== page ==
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From "Dennis E. Hamilton" <dennis.hamil...@acm.org>
Subject RE: Is using Bison & Flex ok?
Date Mon, 17 Aug 2015 17:19:07 GMT
I looked around a bit more, and inclusion of the generated file might be a problem in the sense
that it is not modifiable except under the GPL, if I understand the explanation at

<https://en.wikipedia.org/wiki/GNU_bison> and the illustration of what a generated file
is like at <http://git.savannah.gnu.org/cgit/bison.git/tree/src/parse-gram.c>.

It strikes me that it could be difficult to include the generated file in a Corinthia source
release, even as it has the skeleton interspersed in it, if I understand the difference between
the generated parser and the skeleton correctly.  I am not certain that having an optionally-accessed
external is enough, whether worthwhile otherwise.

I can't imagine that this specific case hasn't come up before and it would be useful to know
what the determination is. In any case, there is nothing wrong with presenting this specific
case to legal-discuss and create a LEGAL JIRA issue about it.

If it is in our repository, I think it would be good to have a settled understanding in advance
of any decision about inclusion in a release.

 - Dennis

-----Original Message-----
From: Dennis E. Hamilton [mailto:dennis.hamilton@acm.org] 
Sent: Monday, August 17, 2015 09:16
To: dev@corinthia.incubator.apache.org
Subject: RE: Is using Bison & Flex ok?

I think there are two aspects to the question of code-generation tools.  I think it is an
useful topic to raise.

First, the best maintainable source needs to be included (e.g., the input to Bison).  That
is part of the Open Source Definition as I recall, and it applies to Apache projects.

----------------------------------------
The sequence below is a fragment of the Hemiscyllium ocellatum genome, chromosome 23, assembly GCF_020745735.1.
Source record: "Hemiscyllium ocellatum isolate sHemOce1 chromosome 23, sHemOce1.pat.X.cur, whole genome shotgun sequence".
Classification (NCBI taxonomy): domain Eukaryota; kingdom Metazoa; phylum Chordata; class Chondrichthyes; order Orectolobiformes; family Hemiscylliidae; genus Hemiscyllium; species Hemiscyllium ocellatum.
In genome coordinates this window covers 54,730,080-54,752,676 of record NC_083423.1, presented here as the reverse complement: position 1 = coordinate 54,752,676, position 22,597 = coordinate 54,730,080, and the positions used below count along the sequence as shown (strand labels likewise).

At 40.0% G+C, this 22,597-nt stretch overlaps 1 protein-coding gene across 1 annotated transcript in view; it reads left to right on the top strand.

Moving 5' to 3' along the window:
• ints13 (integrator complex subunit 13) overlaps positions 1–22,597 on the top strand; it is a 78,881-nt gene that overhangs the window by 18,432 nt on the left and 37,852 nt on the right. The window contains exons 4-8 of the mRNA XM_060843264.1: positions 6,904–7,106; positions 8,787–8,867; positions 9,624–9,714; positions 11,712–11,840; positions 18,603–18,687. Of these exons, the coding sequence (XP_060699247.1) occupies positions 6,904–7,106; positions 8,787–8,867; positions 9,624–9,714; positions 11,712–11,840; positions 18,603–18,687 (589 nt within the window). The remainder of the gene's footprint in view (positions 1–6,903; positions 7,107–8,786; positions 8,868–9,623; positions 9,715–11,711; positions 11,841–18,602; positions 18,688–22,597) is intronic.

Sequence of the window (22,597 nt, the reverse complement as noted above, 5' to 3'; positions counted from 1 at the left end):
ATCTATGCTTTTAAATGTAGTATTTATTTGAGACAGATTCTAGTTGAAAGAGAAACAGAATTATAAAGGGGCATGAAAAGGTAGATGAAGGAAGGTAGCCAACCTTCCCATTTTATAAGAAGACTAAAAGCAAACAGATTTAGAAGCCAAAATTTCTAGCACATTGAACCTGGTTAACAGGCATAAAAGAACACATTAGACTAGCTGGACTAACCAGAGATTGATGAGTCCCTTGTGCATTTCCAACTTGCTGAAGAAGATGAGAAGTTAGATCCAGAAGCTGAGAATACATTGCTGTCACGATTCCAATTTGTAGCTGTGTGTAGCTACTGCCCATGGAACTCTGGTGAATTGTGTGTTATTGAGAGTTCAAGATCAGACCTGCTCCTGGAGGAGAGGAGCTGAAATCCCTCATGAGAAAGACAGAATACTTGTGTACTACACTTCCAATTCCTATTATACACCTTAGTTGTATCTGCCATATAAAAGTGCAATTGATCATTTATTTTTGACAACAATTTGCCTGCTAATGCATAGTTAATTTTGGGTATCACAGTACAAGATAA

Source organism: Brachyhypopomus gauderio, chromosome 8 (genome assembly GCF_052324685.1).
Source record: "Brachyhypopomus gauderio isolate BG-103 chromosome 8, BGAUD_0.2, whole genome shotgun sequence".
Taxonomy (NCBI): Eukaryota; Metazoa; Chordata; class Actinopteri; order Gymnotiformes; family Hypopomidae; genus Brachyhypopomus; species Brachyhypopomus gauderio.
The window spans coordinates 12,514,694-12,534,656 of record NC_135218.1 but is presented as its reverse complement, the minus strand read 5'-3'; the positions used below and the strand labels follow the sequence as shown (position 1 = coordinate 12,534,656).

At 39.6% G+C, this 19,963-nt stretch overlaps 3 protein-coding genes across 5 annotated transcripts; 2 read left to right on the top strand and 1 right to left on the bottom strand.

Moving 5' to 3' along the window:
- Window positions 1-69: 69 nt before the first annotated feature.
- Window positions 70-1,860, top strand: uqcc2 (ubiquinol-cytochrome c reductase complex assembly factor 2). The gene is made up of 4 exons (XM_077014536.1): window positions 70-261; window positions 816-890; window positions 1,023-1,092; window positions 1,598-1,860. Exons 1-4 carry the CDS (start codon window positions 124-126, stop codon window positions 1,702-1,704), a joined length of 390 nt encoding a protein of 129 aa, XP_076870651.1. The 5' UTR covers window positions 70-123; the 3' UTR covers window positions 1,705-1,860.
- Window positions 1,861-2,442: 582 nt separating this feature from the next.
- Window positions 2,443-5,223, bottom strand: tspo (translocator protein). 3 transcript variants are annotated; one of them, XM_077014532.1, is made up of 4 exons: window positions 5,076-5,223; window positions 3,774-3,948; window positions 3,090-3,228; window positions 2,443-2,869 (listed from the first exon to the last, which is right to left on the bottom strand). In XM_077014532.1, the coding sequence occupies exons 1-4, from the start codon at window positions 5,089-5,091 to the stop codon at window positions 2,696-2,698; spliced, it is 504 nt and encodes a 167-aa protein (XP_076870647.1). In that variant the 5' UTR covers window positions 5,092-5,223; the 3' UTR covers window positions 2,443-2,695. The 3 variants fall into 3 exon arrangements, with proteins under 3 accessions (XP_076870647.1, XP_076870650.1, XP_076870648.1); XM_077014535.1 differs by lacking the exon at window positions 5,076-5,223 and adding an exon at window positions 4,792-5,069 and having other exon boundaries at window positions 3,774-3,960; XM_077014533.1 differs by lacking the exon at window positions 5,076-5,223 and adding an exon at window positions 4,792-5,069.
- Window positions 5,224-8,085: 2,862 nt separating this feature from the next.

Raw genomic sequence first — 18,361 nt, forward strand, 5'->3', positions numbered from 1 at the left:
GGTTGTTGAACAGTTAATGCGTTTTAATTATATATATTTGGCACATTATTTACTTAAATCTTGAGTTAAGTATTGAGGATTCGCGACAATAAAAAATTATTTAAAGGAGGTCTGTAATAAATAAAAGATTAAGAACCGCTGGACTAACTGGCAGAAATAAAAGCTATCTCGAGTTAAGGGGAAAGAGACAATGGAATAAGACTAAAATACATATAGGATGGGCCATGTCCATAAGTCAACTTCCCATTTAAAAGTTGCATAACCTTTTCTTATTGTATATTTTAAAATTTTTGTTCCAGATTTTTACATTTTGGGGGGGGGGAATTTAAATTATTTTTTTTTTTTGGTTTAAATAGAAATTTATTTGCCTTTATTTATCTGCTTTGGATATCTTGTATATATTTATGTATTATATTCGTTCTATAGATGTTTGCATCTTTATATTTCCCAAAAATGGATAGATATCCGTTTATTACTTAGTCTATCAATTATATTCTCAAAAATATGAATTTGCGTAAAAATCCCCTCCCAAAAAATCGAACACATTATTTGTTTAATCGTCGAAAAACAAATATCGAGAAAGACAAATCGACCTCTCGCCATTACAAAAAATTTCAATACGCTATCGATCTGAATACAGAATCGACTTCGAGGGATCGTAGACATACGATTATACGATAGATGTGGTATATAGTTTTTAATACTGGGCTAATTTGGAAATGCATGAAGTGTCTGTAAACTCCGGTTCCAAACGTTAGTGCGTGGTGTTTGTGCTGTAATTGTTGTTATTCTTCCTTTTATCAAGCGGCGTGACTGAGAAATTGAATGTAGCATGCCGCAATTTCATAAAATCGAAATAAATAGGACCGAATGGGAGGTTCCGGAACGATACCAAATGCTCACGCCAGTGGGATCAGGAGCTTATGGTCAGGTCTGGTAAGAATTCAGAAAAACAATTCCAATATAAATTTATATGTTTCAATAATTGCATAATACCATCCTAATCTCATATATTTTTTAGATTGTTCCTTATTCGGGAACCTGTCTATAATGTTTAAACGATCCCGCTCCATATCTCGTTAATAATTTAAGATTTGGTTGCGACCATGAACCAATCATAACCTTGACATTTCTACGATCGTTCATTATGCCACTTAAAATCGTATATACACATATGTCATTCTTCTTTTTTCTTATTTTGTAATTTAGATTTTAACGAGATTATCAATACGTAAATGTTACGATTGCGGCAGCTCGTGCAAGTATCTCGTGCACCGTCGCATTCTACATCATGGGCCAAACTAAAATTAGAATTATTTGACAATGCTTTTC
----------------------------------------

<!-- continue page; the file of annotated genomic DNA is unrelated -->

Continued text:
Secondly, if you intend to include the generated output (technically, a convenience, but not
binary), that seems like the right thing to do also.

Ideally the generation is reproducible by anyone who chooses to do so, and information on
how it was generated can be included in the source.

(If the *generated* file were modified manually later, I would make that a separate derived
result, so someone can figure it out from the released source.)

I don't think the build step needs to be part of the cmake process or whatever process for
building from a Corinthia release, even though any script used might be part of the generation
information.  A generation step is only needed by developers who want to make a derivative
of the Bison input, and anyone capable of doing that will certainly obtain the necessary tooling
for their own use.  

So, don't provide the tool, don't have it as an external dependency, and provide enough information
so someone who cared could do the generation from Bison input themselves.

CAVEAT #1: If the generation tool's license places conditions on the generated output that
are more restrictive than the ALv2, that becomes a problem.  That depends on the Bison "special-exception"
that is provided on the generated files themselves, it seems to me.  

CAVEAT #2: The way to deal with this is not to have it be a matter of opinion, if there remains
any doubt about the "special-exception" statement.  There is a LEGAL section on the ASF JIRA
for raising such specific questions (and I am a bit amazed that this has not happened already).

 - Dennis

-----Original Message-----
From: Peter Kelly [mailto:pmkelly@apache.org] 
Sent: Monday, August 17, 2015 07:34
To: dev@corinthia.incubator.apache.org
Subject: Is using Bison & Flex ok?

I’m currently doing writing some experimental code for developing & testing a type inference
algorithm that will eventually become of Flat. Because the latter is not at a sufficient stage
of maturity, I’m using Bison & Flex to parse a simple C-like programming language upon
which I’m doing the analysis.

I’d like to include this code in the repository, but wanted to confirm whether this is within
the legal guidelines for dependent software. Bison is GPL, but has a special exception for
the generated code (which contains part of Bison itself):

https://www.gnu.org/software/bison/manual/html_node/Conditions.html

[ ... ]



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